Nov. 17, 1927: Behind this picture lies a tragic story. How that story ends is a mystery, one you may be able to help solve. These five children, dressed in their Sunday clothes, are siblings. Can you see a certain sadness in the eyes? A sense of shock? The picture was published in the Pittsburgh Press under the headline, “Blast leaves five tots motherless.”
Mary Cangelier was washing her family’s laundry when one of the world’s largest gas storage tanks exploded just a few blocks away, on Reedsdale Street on the city’s North Side. Nearby buildings collapsed into heaps of debris; pieces of the steel tank rained down on the city’s streets. The blast shattered thousands of windows, including those in the Cangelier home; one jagged piece of glass cut into Mary’s leg with such force that it severed an artery. The 28-year-old mother bled to death.
(Watch this video to learn more about the gas tank disaster.)
The explosion killed 28 people. Most were workers on or near the gas tank and were either blown to pieces or were crushed by falling debris. A few days after the explosion, a Press photographer was summoned to take a picture of Mary’s five children. They are, from left, Lena, 11; John, 9; Angelo, 7; Rose, 4; and Frances, 13.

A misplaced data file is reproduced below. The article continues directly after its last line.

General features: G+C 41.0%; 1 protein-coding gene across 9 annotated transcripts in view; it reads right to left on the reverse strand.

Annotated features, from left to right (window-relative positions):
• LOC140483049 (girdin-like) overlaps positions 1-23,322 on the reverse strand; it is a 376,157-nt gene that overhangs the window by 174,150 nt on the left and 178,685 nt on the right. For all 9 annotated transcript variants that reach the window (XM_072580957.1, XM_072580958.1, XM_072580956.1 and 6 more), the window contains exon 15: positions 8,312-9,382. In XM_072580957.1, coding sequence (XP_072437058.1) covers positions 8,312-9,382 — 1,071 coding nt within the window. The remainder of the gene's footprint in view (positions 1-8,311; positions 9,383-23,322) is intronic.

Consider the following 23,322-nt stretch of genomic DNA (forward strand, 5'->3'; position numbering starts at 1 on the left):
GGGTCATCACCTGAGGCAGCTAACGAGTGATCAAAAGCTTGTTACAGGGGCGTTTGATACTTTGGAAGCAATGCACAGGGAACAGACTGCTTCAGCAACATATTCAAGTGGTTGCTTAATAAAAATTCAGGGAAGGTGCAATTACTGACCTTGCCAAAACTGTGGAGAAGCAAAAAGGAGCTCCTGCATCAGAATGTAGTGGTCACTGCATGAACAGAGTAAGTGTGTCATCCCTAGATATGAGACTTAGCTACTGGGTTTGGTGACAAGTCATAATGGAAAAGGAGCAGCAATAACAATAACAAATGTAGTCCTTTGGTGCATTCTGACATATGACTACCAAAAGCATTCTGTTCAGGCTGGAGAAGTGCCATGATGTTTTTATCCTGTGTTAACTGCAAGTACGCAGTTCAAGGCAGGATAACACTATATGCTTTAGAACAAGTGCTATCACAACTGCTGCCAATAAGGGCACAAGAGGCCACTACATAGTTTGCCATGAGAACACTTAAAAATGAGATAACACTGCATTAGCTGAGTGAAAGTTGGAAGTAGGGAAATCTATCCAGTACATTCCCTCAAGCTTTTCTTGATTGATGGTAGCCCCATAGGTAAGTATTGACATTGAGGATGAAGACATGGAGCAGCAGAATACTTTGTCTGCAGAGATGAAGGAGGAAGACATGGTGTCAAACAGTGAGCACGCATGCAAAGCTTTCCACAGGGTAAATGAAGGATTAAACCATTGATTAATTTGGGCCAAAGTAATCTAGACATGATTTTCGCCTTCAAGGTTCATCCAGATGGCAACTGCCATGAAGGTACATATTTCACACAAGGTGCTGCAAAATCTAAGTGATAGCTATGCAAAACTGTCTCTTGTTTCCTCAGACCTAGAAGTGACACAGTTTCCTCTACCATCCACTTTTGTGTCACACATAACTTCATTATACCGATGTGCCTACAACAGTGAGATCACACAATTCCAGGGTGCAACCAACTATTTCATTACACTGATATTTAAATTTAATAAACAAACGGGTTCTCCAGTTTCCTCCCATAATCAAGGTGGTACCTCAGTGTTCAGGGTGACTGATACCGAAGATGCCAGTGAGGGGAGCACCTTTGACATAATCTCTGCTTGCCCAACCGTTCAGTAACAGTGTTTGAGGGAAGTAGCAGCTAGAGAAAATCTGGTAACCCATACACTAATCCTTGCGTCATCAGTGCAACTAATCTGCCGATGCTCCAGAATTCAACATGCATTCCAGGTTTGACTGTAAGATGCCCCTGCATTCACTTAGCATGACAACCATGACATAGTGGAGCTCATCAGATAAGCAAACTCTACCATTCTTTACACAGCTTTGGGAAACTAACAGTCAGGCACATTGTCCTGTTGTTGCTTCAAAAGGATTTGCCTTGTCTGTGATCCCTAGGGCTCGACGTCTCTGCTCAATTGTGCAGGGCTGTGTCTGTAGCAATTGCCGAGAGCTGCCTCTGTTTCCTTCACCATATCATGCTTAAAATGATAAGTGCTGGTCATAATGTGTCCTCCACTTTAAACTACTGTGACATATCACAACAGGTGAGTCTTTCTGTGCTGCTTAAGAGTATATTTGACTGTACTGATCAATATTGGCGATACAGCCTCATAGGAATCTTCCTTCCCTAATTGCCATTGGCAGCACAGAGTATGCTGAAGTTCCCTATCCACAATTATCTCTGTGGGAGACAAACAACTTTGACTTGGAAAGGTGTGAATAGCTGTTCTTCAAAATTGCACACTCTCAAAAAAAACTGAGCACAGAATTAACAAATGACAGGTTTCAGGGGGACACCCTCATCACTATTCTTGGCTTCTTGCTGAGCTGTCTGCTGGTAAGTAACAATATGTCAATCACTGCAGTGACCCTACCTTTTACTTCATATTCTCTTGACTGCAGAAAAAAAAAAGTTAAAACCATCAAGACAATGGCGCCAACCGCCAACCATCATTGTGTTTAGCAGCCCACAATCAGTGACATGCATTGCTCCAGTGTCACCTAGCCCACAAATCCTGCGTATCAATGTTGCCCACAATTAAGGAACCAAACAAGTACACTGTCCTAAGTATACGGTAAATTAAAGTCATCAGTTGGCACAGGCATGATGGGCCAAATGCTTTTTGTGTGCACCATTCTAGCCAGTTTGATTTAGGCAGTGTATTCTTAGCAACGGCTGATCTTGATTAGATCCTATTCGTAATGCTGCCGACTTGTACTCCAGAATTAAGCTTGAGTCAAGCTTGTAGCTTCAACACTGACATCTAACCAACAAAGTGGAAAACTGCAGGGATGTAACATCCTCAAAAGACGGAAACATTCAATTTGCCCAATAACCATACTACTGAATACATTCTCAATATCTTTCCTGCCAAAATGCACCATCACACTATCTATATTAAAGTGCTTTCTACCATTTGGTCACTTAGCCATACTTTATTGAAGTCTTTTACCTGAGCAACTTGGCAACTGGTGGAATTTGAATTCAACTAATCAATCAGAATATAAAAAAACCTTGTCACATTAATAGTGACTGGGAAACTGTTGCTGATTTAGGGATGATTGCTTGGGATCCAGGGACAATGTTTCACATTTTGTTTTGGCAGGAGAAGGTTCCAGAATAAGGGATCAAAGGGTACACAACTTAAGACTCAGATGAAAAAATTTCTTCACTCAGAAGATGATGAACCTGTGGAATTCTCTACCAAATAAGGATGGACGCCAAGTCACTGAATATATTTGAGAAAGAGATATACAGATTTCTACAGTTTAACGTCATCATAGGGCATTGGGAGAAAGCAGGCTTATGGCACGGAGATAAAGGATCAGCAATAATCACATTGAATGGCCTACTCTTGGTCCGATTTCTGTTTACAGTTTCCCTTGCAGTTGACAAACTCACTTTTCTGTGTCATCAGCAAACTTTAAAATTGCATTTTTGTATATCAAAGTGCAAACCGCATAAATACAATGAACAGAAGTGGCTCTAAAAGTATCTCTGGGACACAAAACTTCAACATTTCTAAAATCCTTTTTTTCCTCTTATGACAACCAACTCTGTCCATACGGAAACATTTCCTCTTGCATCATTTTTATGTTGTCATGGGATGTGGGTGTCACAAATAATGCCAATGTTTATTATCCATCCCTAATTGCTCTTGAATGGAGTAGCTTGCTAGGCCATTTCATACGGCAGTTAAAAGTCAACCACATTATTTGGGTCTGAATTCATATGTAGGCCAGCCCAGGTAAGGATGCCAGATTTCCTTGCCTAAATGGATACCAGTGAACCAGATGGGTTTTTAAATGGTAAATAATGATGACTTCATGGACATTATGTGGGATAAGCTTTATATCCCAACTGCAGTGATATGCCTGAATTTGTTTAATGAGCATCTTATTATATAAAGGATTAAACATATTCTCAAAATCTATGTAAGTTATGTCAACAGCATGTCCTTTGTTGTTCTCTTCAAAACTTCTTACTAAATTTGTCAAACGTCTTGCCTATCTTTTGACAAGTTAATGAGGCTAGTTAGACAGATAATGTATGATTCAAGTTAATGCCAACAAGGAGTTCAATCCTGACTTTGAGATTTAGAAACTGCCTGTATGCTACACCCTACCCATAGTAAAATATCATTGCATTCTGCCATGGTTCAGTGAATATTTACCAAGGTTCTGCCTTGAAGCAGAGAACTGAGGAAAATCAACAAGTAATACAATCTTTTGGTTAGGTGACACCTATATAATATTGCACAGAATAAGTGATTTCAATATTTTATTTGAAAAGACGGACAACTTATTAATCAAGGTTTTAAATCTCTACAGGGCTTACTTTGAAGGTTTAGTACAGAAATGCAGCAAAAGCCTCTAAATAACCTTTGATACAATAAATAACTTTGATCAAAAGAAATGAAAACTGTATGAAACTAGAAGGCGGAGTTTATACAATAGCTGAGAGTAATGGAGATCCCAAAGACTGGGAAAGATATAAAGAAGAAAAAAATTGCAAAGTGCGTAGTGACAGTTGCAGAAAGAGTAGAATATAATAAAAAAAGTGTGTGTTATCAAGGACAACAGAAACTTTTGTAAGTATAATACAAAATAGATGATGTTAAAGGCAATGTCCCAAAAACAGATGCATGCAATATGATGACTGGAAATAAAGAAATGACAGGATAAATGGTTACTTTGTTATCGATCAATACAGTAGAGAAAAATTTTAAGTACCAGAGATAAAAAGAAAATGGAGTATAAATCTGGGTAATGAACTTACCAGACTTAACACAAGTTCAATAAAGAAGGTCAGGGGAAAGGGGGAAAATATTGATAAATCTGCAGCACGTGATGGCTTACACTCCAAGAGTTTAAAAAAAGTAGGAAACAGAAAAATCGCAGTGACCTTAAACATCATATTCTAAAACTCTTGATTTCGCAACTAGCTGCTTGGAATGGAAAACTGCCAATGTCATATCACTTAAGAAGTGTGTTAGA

And what happened to the Cangelier children? We’d like to know. If you have any information about the explosion or the family, please contact us and we’ll share it on the Digs.
(Pittsburgh Press photo)
— Steve Mellon

Nov. 17, 1927: Behind this picture lies a tragic story. How that story ends is a mystery, one you may be able to help solve. These five children, dressed in their Sunday clothes, are siblings. Can you see a certain sadness in the eyes? A sense of shock? The picture was published in the Pittsburgh Press under the headline, “Blast leaves five tots motherless.”

Mary Cangelier was washing her family’s laundry when one of the world’s largest gas storage tanks exploded just a few blocks away, on Reedsdale Street on the city’s North Side. Nearby buildings collapsed into heaps of debris; pieces of the steel tank rained down on the city’s streets. The blast shattered thousands of windows, including those in the Cangelier home; one jagged piece of glass cut into Mary’s leg with such force that it severed an artery. The 28-year-old mother bled to death.

(Watch this video to learn more about the gas tank disaster.)

The explosion killed 28 people. Most were workers on or near the gas tank and were either blown to pieces or were crushed by falling debris. A few days after the explosion, a Press photographer was summoned to take a picture of Mary’s five children. They are, from left, Lena, 11; John, 9; Angelo, 7; Rose, 4; and Frances, 13.

And what happened to the Cangelier children? We’d like to know. If you have any information about the explosion or the family, please contact us and we’ll share it on the Digs.

(Pittsburgh Press photo)

— Steve Mellon

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